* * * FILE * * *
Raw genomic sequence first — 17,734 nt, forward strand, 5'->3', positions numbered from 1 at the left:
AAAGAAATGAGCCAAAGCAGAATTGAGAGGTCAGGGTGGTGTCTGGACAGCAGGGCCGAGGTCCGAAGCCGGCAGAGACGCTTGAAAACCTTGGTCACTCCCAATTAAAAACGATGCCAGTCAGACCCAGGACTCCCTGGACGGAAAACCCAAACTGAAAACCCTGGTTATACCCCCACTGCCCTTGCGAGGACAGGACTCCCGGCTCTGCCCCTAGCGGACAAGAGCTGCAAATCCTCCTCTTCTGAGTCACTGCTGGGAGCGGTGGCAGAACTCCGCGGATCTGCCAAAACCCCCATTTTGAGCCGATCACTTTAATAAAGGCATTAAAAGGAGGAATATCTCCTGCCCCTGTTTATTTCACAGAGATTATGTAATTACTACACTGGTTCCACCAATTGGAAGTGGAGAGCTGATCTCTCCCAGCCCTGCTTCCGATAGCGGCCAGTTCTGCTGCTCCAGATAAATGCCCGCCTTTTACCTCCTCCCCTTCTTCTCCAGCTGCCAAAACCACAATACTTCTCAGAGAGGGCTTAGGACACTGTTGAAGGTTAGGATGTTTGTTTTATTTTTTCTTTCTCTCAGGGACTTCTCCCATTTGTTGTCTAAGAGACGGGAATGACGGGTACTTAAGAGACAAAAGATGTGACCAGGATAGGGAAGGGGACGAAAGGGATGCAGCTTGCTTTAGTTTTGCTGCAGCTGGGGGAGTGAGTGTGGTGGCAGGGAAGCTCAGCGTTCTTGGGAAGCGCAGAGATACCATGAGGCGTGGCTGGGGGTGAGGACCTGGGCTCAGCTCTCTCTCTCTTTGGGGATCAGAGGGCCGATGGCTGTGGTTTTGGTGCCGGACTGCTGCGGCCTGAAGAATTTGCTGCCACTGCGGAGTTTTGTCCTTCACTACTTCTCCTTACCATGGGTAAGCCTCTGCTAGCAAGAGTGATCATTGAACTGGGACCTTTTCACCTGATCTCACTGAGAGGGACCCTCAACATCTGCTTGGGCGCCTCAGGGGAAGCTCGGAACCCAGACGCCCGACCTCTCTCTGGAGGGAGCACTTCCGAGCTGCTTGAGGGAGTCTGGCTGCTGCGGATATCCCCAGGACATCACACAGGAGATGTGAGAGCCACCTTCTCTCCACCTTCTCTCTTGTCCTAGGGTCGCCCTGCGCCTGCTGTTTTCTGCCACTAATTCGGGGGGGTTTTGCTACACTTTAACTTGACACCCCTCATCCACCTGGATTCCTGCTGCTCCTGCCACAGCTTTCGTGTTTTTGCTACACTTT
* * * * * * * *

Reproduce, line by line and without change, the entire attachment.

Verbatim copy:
Raw genomic sequence first — 17,734 nt, forward strand, 5'->3', positions numbered from 1 at the left:
AAAGAAATGAGCCAAAGCAGAATTGAGAGGTCAGGGTGGTGTCTGGACAGCAGGGCCGAGGTCCGAAGCCGGCAGAGACGCTTGAAAACCTTGGTCACTCCCAATTAAAAACGATGCCAGTCAGACCCAGGACTCCCTGGACGGAAAACCCAAACTGAAAACCCTGGTTATACCCCCACTGCCCTTGCGAGGACAGGACTCCCGGCTCTGCCCCTAGCGGACAAGAGCTGCAAATCCTCCTCTTCTGAGTCACTGCTGGGAGCGGTGGCAGAACTCCGCGGATCTGCCAAAACCCCCATTTTGAGCCGATCACTTTAATAAAGGCATTAAAAGGAGGAATATCTCCTGCCCCTGTTTATTTCACAGAGATTATGTAATTACTACACTGGTTCCACCAATTGGAAGTGGAGAGCTGATCTCTCCCAGCCCTGCTTCCGATAGCGGCCAGTTCTGCTGCTCCAGATAAATGCCCGCCTTTTACCTCCTCCCCTTCTTCTCCAGCTGCCAAAACCACAATACTTCTCAGAGAGGGCTTAGGACACTGTTGAAGGTTAGGATGTTTGTTTTATTTTTTCTTTCTCTCAGGGACTTCTCCCATTTGTTGTCTAAGAGACGGGAATGACGGGTACTTAAGAGACAAAAGATGTGACCAGGATAGGGAAGGGGACGAAAGGGATGCAGCTTGCTTTAGTTTTGCTGCAGCTGGGGGAGTGAGTGTGGTGGCAGGGAAGCTCAGCGTTCTTGGGAAGCGCAGAGATACCATGAGGCGTGGCTGGGGGTGAGGACCTGGGCTCAGCTCTCTCTCTCTTTGGGGATCAGAGGGCCGATGGCTGTGGTTTTGGTGCCGGACTGCTGCGGCCTGAAGAATTTGCTGCCACTGCGGAGTTTTGTCCTTCACTACTTCTCCTTACCATGGGTAAGCCTCTGCTAGCAAGAGTGATCATTGAACTGGGACCTTTTCACCTGATCTCACTGAGAGGGACCCTCAACATCTGCTTGGGCGCCTCAGGGGAAGCTCGGAACCCAGACGCCCGACCTCTCTCTGGAGGGAGCACTTCCGAGCTGCTTGAGGGAGTCTGGCTGCTGCGGATATCCCCAGGACATCACACAGGAGATGTGAGAGCCACCTTCTCTCCACCTTCTCTCTTGTCCTAGGGTCGCCCTGCGCCTGCTGTTTTCTGCCACTAATTCGGGGGGGTTTTGCTACACTTTAACTTGACACCCCTCATCCACCTGGATTCCTGCTGCTCCTGCCACAGCTTTCGTGTTTTTGCTACACTTT